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Time and Chance

Penman, Sharon Kay

7,290 ratings by Goodreads
ISBN 10: 0399147853 / ISBN 13: 9780399147852
Published by G. P. Putnam, New York, 2002
Condition: Near Fine Hardcover
From Mark Henderson (Olathe, KS, U.S.A.)

AbeBooks Seller Since December 31, 2002 Seller Rating 4-star rating

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Bibliographic Details

Title: Time and Chance

Publisher: G. P. Putnam, New York

Publication Date: 2002

Binding: Hardcover

Book Condition: Near Fine

Dust Jacket Condition: Near Fine

Signed: Signed by the Author

Edition: First Edition - First Printing.

Book Type: Book

About this title

Synopsis:

The much-anticipated sequel to When Christ and His Saints Slept vividly recreates the tumultuous marriage of Eleanor of Aquitaine and Henry II, presenting a powerful and meticulously detailed tale filled with love, ambition, betrayal, and murder. 50,000 first printing.

Review:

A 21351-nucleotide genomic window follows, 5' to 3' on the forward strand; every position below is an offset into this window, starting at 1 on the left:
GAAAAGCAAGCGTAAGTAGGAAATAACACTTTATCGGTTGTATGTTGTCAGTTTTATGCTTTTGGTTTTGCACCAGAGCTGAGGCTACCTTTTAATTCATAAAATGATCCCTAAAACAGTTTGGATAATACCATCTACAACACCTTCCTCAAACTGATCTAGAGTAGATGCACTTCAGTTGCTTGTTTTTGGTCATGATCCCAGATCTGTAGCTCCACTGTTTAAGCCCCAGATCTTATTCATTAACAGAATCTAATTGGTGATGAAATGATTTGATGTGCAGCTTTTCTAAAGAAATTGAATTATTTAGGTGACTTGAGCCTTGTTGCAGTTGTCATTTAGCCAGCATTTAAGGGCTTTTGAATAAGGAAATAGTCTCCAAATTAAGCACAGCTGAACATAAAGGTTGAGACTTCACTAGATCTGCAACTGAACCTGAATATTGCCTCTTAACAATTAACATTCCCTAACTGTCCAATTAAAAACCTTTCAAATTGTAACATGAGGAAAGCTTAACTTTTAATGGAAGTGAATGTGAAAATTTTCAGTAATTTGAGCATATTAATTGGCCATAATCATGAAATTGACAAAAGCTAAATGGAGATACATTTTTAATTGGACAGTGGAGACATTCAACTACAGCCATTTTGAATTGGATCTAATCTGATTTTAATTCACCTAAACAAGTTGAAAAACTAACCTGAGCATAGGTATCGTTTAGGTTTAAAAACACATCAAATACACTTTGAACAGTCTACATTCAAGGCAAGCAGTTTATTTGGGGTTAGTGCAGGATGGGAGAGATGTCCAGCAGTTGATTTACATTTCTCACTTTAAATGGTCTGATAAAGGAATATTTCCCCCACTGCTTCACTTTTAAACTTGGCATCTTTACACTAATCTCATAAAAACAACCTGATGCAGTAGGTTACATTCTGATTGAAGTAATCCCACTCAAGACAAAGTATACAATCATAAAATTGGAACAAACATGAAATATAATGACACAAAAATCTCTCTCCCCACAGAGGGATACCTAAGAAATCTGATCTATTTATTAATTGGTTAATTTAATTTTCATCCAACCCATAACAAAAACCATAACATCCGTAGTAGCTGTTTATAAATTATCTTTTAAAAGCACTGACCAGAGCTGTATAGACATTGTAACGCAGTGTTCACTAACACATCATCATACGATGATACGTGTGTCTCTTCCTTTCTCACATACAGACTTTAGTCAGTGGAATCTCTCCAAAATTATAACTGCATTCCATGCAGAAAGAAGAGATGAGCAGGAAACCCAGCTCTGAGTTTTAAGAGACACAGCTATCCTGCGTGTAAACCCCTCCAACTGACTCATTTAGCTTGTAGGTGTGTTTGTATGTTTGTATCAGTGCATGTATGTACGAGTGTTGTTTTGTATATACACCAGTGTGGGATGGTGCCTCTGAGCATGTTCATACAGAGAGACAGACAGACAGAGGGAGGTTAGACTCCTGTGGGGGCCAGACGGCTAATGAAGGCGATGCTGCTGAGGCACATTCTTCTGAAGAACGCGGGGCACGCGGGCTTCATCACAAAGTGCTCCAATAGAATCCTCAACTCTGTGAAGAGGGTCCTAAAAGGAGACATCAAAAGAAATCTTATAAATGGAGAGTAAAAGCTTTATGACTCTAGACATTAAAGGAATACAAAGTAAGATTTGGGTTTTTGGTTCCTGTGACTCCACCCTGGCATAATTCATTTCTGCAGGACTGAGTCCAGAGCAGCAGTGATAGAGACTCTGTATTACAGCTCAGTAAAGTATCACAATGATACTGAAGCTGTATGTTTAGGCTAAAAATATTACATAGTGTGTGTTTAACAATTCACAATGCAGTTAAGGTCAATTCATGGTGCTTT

<i>The Sunne in Splendour</i> confirmed Sharon Kay Penman's place in the upper echelons of historical fiction, combining a breathtaking panoply of the past with an acute psychological observation of her characters. <i>Time and Chance</i> is the second part of her planned trilogy about Henry II and Eleanor of Aquitaine, beginning in the glory years of their reign. Penman conjures for us an astonishing era in which Henry battles with the Welsh and the French king, appoints Thomas Becket as Archbishop of Canterbury, and, by taking a mistress, makes a bitter enemy of his wife.<p> Readers know the scalpel-like precision of Penman's character building from her earlier work, and the emotional lives of Henry and the troubled Eleanor are powerfully realized. As in the first book of the sequence, <i>When Christ and His Saints Slept</i>, conflict is ever the driving force. Henry and Eleanor's remarkable partnership was proving highly fecund, both politically, and physically, as Eleanor gave birth to five sons and three daughters, laying to rest her reputation as a barren queen and founding a dynasty that was to last three centuries. But auguries of trouble ahead were apparent: war with the Welsh; acrimonious battles with Eleanor's first husband, King Louis VII of France. But the truly destabilizing factor was Henry's decision to appoint his friend and confidant Thomas Becket as Archbishop of Canterbury. Henry had assumed that the worldly, ambitious Becket would be the perfect ally, and was devastated when the new archbishop cast off his own worldly past as he embraced his role as Defender of the Faith, swapping dissolution for piety.</p><p> As Penman vividly demonstrates, Henry saw Becket's action as a humiliating betrayal. One of the most famous murders in history followed, with further conflict in the kingdom caused by Henry's liaison with the daughter of a baron. In bedding Rosamund Clifford, Henry put his marriage and even his kingship at risk. As always, Penman handles her research lightly; the personal drama is the engine of her narrative, with each fresh scandal and intrigue delivered with a beguiling combination of relish and restraint. She is assured in her detailing of the political and ecclesiastical clashes of the court, but it is Henry II who strides her novel like a colossus--just as he did the kingdom he ruled. <i>--Barry Forshaw, Amazon.co.uk</i></p>

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